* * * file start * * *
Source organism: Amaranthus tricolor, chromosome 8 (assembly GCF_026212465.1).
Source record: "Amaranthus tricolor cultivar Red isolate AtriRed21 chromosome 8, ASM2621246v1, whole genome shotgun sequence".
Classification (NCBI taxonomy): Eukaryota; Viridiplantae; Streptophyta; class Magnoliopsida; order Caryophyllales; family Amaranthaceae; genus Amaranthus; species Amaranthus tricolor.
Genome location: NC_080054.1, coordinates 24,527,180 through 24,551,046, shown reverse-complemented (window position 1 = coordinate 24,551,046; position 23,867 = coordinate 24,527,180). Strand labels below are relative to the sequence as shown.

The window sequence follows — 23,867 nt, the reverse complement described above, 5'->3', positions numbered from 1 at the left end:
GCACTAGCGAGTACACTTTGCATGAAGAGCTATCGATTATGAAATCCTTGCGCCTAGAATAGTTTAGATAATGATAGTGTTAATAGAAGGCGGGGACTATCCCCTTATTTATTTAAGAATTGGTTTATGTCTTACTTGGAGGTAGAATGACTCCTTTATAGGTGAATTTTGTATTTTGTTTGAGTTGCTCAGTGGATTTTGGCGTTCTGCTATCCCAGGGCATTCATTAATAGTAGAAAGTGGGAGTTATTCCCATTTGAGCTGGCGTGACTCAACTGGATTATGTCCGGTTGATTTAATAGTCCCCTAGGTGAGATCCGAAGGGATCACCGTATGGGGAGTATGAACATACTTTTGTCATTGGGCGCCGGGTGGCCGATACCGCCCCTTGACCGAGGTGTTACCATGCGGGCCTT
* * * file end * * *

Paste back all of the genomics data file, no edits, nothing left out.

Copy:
Source organism: Amaranthus tricolor, chromosome 8 (assembly GCF_026212465.1).
Source record: "Amaranthus tricolor cultivar Red isolate AtriRed21 chromosome 8, ASM2621246v1, whole genome shotgun sequence".
Classification (NCBI taxonomy): Eukaryota; Viridiplantae; Streptophyta; class Magnoliopsida; order Caryophyllales; family Amaranthaceae; genus Amaranthus; species Amaranthus tricolor.
Genome location: NC_080054.1, coordinates 24,527,180 through 24,551,046, shown reverse-complemented (window position 1 = coordinate 24,551,046; position 23,867 = coordinate 24,527,180). Strand labels below are relative to the sequence as shown.

The window sequence follows — 23,867 nt, the reverse complement described above, 5'->3', positions numbered from 1 at the left end:
GCACTAGCGAGTACACTTTGCATGAAGAGCTATCGATTATGAAATCCTTGCGCCTAGAATAGTTTAGATAATGATAGTGTTAATAGAAGGCGGGGACTATCCCCTTATTTATTTAAGAATTGGTTTATGTCTTACTTGGAGGTAGAATGACTCCTTTATAGGTGAATTTTGTATTTTGTTTGAGTTGCTCAGTGGATTTTGGCGTTCTGCTATCCCAGGGCATTCATTAATAGTAGAAAGTGGGAGTTATTCCCATTTGAGCTGGCGTGACTCAACTGGATTATGTCCGGTTGATTTAATAGTCCCCTAGGTGAGATCCGAAGGGATCACCGTATGGGGAGTATGAACATACTTTTGTCATTGGGCGCCGGGTGGCCGATACCGCCCCTTGACCGAGGTGTTACCATGCGGGCCTT